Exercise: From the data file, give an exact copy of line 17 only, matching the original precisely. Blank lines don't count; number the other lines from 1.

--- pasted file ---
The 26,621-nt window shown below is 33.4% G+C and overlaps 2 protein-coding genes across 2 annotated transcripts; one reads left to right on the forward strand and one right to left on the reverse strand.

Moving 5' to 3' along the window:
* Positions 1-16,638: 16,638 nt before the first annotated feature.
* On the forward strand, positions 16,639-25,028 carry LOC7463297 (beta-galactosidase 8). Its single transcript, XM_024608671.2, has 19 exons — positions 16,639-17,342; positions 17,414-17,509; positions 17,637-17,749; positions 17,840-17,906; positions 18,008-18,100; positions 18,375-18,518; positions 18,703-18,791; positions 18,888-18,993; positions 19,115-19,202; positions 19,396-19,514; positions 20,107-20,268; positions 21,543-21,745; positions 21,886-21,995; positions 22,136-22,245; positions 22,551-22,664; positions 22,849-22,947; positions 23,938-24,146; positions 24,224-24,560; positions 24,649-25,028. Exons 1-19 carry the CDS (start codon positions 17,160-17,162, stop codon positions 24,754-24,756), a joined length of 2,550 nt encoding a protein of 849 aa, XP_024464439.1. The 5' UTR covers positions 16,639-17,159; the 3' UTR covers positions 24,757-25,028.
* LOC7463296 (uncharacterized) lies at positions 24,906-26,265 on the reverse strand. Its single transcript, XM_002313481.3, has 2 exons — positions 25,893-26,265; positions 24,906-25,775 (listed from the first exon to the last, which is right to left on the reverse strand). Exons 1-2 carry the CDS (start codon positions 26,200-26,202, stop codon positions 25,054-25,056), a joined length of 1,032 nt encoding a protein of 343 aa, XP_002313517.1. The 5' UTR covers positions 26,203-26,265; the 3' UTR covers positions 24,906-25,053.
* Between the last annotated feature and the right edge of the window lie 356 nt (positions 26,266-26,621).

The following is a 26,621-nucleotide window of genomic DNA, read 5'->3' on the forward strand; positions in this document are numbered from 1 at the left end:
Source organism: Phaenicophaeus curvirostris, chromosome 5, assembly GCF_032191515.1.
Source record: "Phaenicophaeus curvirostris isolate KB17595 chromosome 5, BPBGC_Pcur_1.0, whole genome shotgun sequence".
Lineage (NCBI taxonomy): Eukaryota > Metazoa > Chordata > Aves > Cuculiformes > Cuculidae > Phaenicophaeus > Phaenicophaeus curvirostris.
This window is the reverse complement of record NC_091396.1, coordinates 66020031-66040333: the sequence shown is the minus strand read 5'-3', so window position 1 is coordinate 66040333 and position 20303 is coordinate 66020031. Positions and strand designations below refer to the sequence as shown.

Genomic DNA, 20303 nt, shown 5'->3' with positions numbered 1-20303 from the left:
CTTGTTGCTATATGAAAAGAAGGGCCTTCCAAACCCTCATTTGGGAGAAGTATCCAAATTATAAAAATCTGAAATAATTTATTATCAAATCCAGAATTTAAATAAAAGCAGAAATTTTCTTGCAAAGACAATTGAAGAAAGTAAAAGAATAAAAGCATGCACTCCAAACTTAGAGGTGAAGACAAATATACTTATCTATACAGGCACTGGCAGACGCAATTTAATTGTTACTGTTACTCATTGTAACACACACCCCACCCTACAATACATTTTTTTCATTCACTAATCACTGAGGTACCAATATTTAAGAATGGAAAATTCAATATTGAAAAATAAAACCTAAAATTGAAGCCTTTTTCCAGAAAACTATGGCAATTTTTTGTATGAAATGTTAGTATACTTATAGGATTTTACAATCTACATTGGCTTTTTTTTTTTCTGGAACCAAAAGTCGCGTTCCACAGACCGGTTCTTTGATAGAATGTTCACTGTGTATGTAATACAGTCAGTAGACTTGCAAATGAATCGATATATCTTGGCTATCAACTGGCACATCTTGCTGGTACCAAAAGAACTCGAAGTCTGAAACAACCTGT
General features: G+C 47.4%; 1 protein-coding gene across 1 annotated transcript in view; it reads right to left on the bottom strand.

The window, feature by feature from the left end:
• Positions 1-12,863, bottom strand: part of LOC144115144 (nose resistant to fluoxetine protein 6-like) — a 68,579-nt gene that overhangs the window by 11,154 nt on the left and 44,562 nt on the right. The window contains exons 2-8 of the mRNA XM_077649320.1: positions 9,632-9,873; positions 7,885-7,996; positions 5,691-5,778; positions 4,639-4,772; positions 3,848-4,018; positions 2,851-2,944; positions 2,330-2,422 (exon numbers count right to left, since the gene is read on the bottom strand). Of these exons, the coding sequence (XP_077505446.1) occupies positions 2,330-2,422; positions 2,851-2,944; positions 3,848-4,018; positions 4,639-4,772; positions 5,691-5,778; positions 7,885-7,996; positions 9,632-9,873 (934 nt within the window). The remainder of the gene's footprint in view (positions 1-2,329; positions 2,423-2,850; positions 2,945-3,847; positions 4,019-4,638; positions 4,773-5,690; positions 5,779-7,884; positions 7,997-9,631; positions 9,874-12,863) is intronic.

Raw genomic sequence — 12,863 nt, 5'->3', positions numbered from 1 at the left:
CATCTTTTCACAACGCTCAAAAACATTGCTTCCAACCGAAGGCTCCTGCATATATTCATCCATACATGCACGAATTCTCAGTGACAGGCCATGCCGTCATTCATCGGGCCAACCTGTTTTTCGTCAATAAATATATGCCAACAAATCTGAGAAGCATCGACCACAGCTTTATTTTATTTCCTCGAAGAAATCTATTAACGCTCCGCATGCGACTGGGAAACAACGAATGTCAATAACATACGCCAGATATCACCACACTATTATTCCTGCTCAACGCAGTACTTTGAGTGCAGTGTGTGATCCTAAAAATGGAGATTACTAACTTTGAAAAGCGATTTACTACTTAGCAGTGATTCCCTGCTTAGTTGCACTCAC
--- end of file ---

Raw genomic sequence — 12,863 nt, 5'->3', positions numbered from 1 at the left: